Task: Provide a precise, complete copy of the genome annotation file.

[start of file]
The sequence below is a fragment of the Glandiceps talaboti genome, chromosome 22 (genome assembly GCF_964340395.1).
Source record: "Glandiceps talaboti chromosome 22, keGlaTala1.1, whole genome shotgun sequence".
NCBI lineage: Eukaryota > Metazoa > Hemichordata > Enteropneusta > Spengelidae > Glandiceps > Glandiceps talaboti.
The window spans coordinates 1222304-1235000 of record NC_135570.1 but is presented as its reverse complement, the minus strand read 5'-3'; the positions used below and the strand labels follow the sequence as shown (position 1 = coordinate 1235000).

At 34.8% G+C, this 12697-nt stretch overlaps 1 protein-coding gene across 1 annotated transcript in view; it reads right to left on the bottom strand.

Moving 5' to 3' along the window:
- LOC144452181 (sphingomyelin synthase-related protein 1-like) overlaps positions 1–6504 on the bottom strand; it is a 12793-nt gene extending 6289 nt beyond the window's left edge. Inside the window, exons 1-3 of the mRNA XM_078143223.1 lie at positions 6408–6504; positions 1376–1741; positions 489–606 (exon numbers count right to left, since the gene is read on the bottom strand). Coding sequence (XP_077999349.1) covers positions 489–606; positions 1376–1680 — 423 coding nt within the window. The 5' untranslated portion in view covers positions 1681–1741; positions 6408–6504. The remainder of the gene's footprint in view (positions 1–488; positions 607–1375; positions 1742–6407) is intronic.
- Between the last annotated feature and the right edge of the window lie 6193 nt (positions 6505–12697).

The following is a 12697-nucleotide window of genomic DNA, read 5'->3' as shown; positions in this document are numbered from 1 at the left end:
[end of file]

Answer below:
The sequence below is a fragment of the Glandiceps talaboti genome, chromosome 22 (genome assembly GCF_964340395.1).
Source record: "Glandiceps talaboti chromosome 22, keGlaTala1.1, whole genome shotgun sequence".
NCBI lineage: Eukaryota > Metazoa > Hemichordata > Enteropneusta > Spengelidae > Glandiceps > Glandiceps talaboti.
The window spans coordinates 1222304-1235000 of record NC_135570.1 but is presented as its reverse complement, the minus strand read 5'-3'; the positions used below and the strand labels follow the sequence as shown (position 1 = coordinate 1235000).

At 34.8% G+C, this 12697-nt stretch overlaps 1 protein-coding gene across 1 annotated transcript in view; it reads right to left on the bottom strand.

Moving 5' to 3' along the window:
- LOC144452181 (sphingomyelin synthase-related protein 1-like) overlaps positions 1–6504 on the bottom strand; it is a 12793-nt gene extending 6289 nt beyond the window's left edge. Inside the window, exons 1-3 of the mRNA XM_078143223.1 lie at positions 6408–6504; positions 1376–1741; positions 489–606 (exon numbers count right to left, since the gene is read on the bottom strand). Coding sequence (XP_077999349.1) covers positions 489–606; positions 1376–1680 — 423 coding nt within the window. The 5' untranslated portion in view covers positions 1681–1741; positions 6408–6504. The remainder of the gene's footprint in view (positions 1–488; positions 607–1375; positions 1742–6407) is intronic.
- Between the last annotated feature and the right edge of the window lie 6193 nt (positions 6505–12697).

The following is a 12697-nucleotide window of genomic DNA, read 5'->3' as shown; positions in this document are numbered from 1 at the left end: